The days before Sunday’s broadcast of the 65th Primetime Emmy Awards were filled with dissension. Not just the usual palaver over who should win and who would win, but also over a departure from the customary “In Memoriam” segment and a question of who had been singled out for special tribute — “special superstar tribute,” as it was described in the opening teaser — and who had not.
Who was in: James Gandolfini, memorialized by Edie Falco; Jonathan Winters, by Robin Williams; Jean Stapleton, by Rob Reiner; Cory Monteith, by Jane Lynch; and writer-producer Gary David Goldberg, by Michael J. Fox.
That this seemed to elevate these deceased above others was taken by some commentators as problematic after a year that also saw the deaths of Larry Hagman and Jack Klugman. (Those were the names raised in the press — but there were other TV luminaries, including Dennis Farina, Annette Funicello, Bonnie Franklin, Julie Harris and Andy Williams.)
As to “Glee” star Monteith, who died in July at age 31 from heroin and alcohol poisoning, his inclusion was questioned by Adam Klugman, Jack Klugman’s son, in an interview with this paper: “They’re celebrating this self-inflicted tragedy instead of celebrating the life of my father, who won three Emmys,” he said.
And yet for some in the audience, his would have been the meaningful loss. Possibly, Monteith would have had Johnny Depp’s career, possibly Luke Perry’s; we can’t know. Jack Klugman was in his late 40s when “The Odd Couple” premiered; and in his mid-50s when “Quincy” began. Larry Hagman was 47 when he created the role of J.R. Ewing.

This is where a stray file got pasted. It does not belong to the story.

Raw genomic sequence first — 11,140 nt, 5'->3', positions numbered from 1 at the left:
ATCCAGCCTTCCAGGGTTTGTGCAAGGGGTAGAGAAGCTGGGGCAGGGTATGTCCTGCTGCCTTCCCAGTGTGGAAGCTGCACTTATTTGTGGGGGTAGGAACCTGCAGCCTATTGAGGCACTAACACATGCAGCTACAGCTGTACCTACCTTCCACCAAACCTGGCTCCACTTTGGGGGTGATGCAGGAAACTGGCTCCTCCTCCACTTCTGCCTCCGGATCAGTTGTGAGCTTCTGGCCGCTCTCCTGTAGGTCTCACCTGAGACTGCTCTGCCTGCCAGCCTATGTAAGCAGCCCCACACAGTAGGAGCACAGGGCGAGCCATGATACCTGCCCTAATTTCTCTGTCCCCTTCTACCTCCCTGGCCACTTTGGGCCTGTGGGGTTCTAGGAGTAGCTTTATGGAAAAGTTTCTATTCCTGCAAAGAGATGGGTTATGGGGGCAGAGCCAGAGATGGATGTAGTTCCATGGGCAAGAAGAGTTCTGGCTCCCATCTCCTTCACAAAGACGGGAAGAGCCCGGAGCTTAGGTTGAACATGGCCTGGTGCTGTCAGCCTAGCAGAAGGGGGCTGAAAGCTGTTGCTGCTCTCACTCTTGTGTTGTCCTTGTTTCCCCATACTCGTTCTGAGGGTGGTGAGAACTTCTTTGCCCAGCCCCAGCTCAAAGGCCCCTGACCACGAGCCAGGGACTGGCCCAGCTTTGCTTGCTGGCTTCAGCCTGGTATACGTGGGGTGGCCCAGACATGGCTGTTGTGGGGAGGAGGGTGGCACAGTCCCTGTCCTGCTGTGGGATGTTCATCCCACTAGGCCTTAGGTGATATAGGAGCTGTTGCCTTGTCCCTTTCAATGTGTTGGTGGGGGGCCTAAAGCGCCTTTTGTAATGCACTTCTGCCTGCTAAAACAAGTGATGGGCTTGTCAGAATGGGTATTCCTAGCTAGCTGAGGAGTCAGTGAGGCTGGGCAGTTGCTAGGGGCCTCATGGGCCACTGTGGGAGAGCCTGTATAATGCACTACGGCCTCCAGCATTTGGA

Still, Adam Klugman was not wrong when he said, “They’re doing this because they think they’re gonna get a younger generation of viewers to watch.”
The Emmy broadcast is made up of many such choices — who hosts, who presents, what packages and production numbers to include, all arguable. Nor do the awards themselves represent any absolute measure of quality: Deserving people win them, but other deserving people do not. That those decisions are made by a large body does give them a kind of statistical weight, but they are also open to unresolvable dispute.
The decision to break out these tributes, with “superstars” honoring the selected departed — the selections seemed categorical (middle-aged actor, young actor, woman, comic, writer) — was no different, really, than the choice to include an appearance by Elton John, justified only by the fact that a movie about Liberace, with whom he shares an instrument and a certain sartorial extravagance, was nominated for a lot of awards this year. And that he is Elton John. It was made for the sake of television.
Spread out through the evening, each tribute featured a speaker standing before a picture or pictures of the departed; some were visibly moved, some were relaxed, some less so. Of Monteith, Lynch said, “From the first time you saw Cory, he had a star quality and a genuine sweetness that made it impossible not to fall in love with him ... and millions did.” She added a cautionary note about the destructiveness of drugs.
The more inclusive group memorial, when it came, did seem rushed by comparison. (It seemed rushed, as well, by comparison with some previous memorial segments — perhaps it was sped up for time.) The applause for Hagman and for Klugman was particularly loud, perhaps to make a point. But they are all gone now and, in that, equal.